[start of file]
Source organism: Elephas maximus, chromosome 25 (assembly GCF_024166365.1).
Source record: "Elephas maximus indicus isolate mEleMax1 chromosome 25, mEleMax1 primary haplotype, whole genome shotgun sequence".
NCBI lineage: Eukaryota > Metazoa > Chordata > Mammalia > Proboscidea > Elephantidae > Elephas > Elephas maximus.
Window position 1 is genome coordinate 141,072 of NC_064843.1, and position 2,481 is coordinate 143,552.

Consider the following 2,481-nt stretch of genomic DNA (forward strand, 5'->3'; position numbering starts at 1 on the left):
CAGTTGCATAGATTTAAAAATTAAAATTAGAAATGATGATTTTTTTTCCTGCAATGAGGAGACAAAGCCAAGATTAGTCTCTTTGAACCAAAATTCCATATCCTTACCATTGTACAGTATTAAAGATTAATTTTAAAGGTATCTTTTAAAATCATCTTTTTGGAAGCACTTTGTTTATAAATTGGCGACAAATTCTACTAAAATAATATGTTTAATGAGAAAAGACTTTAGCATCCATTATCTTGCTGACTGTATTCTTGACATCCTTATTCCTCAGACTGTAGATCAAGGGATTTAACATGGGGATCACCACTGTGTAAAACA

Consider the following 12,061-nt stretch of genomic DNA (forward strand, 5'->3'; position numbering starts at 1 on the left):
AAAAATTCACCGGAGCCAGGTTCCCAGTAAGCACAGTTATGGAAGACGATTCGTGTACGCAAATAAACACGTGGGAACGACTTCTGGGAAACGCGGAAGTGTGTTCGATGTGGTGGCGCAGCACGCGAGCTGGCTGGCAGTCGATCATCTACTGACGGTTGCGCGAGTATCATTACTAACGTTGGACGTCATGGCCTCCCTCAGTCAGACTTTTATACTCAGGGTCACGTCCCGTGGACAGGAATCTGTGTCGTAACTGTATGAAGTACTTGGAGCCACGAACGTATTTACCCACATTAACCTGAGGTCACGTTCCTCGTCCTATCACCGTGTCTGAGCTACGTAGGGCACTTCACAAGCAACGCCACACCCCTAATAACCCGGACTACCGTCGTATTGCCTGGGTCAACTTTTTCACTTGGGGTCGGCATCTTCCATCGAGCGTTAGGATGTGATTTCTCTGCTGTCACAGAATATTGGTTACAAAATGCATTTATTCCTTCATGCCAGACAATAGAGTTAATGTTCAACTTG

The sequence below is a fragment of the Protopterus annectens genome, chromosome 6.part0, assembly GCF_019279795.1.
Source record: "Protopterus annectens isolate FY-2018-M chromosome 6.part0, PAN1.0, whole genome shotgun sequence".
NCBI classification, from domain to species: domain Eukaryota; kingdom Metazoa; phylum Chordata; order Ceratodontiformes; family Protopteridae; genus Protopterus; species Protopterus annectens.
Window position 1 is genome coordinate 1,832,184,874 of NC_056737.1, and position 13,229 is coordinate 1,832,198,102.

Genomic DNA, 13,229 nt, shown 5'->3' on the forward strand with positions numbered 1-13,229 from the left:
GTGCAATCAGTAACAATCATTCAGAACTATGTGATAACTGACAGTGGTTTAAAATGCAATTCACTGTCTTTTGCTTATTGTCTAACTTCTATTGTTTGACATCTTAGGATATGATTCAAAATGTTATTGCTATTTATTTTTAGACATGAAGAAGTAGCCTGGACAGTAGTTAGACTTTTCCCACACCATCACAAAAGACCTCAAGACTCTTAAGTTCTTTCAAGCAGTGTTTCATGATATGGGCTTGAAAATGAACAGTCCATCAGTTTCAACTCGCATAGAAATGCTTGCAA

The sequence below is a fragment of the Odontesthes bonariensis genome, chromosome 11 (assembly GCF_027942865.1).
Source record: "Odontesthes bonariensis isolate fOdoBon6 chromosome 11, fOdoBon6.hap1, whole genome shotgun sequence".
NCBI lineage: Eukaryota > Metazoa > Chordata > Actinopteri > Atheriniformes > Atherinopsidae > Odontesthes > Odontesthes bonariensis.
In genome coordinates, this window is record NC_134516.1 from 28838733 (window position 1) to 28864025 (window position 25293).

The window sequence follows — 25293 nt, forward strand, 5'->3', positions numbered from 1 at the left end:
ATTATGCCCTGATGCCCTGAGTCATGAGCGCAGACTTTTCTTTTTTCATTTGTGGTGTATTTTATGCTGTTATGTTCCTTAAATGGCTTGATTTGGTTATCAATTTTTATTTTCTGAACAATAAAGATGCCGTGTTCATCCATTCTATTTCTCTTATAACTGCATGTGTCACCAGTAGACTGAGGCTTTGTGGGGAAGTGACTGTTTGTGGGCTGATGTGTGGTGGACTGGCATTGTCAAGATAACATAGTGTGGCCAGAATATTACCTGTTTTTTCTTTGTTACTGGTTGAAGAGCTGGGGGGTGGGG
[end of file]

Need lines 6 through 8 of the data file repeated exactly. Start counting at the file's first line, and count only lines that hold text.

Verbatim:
CAGTTGCATAGATTTAAAAATTAAAATTAGAAATGATGATTTTTTTTCCTGCAATGAGGAGACAAAGCCAAGATTAGTCTCTTTGAACCAAAATTCCATATCCTTACCATTGTACAGTATTAAAGATTAATTTTAAAGGTATCTTTTAAAATCATCTTTTTGGAAGCACTTTGTTTATAAATTGGCGACAAATTCTACTAAAATAATATGTTTAATGAGAAAAGACTTTAGCATCCATTATCTTGCTGACTGTATTCTTGACATCCTTATTCCTCAGACTGTAGATCAAGGGATTTAACATGGGGATCACCACTGTGTAAAACA

Consider the following 12,061-nt stretch of genomic DNA (forward strand, 5'->3'; position numbering starts at 1 on the left):
AAAAATTCACCGGAGCCAGGTTCCCAGTAAGCACAGTTATGGAAGACGATTCGTGTACGCAAATAAACACGTGGGAACGACTTCTGGGAAACGCGGAAGTGTGTTCGATGTGGTGGCGCAGCACGCGAGCTGGCTGGCAGTCGATCATCTACTGACGGTTGCGCGAGTATCATTACTAACGTTGGACGTCATGGCCTCCCTCAGTCAGACTTTTATACTCAGGGTCACGTCCCGTGGACAGGAATCTGTGTCGTAACTGTATGAAGTACTTGGAGCCACGAACGTATTTACCCACATTAACCTGAGGTCACGTTCCTCGTCCTATCACCGTGTCTGAGCTACGTAGGGCACTTCACAAGCAACGCCACACCCCTAATAACCCGGACTACCGTCGTATTGCCTGGGTCAACTTTTTCACTTGGGGTCGGCATCTTCCATCGAGCGTTAGGATGTGATTTCTCTGCTGTCACAGAATATTGGTTACAAAATGCATTTATTCCTTCATGCCAGACAATAGAGTTAATGTTCAACTTG